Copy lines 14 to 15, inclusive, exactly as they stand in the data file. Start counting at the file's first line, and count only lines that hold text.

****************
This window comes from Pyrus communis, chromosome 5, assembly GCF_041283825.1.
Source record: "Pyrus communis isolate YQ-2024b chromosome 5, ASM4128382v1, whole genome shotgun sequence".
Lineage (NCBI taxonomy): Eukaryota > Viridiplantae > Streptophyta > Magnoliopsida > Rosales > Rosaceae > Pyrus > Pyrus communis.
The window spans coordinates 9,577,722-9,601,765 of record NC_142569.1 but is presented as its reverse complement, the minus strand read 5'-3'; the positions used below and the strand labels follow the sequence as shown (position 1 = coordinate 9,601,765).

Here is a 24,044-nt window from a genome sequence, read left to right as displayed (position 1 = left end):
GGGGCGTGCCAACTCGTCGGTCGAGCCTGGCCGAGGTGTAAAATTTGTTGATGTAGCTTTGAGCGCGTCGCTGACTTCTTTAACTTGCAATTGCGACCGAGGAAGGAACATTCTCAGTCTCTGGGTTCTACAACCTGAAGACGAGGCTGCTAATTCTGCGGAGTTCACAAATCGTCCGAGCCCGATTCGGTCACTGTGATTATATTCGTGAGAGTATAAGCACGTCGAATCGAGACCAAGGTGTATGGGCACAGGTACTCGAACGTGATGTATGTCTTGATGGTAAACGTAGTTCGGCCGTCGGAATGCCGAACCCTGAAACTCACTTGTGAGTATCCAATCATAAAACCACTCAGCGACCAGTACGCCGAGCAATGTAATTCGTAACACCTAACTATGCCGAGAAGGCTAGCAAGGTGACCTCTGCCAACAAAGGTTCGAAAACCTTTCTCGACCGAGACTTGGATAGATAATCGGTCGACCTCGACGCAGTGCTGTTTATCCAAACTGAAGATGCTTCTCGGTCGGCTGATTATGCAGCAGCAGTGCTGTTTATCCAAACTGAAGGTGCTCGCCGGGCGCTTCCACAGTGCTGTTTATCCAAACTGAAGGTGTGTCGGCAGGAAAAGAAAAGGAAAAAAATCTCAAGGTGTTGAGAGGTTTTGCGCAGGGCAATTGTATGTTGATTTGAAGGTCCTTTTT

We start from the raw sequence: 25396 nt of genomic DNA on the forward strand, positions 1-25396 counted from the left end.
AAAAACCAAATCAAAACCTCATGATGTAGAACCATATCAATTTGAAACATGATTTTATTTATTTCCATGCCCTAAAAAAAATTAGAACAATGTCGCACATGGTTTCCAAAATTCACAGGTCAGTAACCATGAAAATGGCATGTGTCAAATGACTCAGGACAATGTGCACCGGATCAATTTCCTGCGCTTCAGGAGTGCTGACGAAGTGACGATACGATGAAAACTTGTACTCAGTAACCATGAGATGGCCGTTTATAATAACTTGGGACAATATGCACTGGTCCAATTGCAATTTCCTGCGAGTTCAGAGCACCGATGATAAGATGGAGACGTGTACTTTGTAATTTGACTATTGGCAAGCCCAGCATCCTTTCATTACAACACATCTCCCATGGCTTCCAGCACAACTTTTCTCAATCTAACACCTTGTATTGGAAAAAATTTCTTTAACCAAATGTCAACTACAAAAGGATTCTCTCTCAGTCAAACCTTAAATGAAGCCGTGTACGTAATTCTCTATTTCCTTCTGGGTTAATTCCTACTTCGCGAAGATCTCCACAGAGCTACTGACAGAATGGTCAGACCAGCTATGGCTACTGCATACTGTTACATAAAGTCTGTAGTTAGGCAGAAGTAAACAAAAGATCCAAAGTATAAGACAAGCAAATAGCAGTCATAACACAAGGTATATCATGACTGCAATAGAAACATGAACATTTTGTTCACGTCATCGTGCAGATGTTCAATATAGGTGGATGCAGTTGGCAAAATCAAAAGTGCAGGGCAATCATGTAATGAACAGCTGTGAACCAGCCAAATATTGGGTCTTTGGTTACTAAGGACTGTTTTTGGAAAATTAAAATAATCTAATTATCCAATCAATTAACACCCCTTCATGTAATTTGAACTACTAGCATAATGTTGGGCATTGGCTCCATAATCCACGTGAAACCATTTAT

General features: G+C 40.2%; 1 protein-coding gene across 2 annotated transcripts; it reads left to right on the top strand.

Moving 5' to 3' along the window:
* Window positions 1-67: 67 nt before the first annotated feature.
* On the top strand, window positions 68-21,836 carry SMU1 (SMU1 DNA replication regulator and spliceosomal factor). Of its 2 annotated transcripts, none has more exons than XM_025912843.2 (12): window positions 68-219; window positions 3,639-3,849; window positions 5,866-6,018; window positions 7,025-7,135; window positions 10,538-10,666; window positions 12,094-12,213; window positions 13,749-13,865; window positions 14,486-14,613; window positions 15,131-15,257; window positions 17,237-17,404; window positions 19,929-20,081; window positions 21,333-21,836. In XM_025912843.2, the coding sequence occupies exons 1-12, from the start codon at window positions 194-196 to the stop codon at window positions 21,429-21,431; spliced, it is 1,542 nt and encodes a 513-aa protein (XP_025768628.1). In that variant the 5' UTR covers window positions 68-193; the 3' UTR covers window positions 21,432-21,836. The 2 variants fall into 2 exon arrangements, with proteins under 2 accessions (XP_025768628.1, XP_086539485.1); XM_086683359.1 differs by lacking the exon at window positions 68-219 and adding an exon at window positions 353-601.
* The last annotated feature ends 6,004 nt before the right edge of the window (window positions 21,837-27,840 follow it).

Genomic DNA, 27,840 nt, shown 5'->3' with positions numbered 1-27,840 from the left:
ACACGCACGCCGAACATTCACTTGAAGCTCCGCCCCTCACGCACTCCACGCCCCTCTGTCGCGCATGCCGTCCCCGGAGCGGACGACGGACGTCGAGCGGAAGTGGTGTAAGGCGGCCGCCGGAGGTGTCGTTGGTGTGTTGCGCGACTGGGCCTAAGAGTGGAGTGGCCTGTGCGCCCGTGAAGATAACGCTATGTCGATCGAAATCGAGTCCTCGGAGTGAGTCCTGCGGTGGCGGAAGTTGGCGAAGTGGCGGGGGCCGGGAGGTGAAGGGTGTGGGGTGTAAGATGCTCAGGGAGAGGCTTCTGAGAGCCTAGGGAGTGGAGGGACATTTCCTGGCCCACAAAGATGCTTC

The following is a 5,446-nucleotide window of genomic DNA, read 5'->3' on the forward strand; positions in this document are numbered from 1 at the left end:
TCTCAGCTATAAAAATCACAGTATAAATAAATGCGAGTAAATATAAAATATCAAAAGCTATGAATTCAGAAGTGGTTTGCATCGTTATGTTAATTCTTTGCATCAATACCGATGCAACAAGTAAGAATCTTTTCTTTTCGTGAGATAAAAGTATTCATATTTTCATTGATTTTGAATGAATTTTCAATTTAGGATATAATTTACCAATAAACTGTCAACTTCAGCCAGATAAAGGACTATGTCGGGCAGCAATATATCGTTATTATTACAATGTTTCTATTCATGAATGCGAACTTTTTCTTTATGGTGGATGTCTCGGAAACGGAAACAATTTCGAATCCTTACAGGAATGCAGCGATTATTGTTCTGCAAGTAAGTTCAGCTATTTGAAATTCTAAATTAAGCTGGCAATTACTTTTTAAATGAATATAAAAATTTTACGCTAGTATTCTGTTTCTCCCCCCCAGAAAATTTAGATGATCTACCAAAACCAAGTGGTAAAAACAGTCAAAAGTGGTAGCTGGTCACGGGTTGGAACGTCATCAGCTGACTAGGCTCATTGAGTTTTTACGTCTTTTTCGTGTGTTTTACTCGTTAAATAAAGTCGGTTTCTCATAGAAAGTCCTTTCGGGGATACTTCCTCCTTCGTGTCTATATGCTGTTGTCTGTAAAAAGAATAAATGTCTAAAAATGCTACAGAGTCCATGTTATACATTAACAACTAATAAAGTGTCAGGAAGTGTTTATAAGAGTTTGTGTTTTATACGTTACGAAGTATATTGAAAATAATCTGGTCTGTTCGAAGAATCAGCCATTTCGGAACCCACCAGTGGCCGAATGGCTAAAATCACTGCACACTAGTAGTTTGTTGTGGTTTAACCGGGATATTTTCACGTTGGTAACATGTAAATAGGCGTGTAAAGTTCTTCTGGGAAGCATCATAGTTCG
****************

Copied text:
Genomic DNA, 27,840 nt, shown 5'->3' with positions numbered 1-27,840 from the left:
ACACGCACGCCGAACATTCACTTGAAGCTCCGCCCCTCACGCACTCCACGCCCCTCTGTCGCGCATGCCGTCCCCGGAGCGGACGACGGACGTCGAGCGGAAGTGGTGTAAGGCGGCCGCCGGAGGTGTCGTTGGTGTGTTGCGCGACTGGGCCTAAGAGTGGAGTGGCCTGTGCGCCCGTGAAGATAACGCTATGTCGATCGAAATCGAGTCCTCGGAGTGAGTCCTGCGGTGGCGGAAGTTGGCGAAGTGGCGGGGGCCGGGAGGTGAAGGGTGTGGGGTGTAAGATGCTCAGGGAGAGGCTTCTGAGAGCCTAGGGAGTGGAGGGACATTTCCTGGCCCACAAAGATGCTTC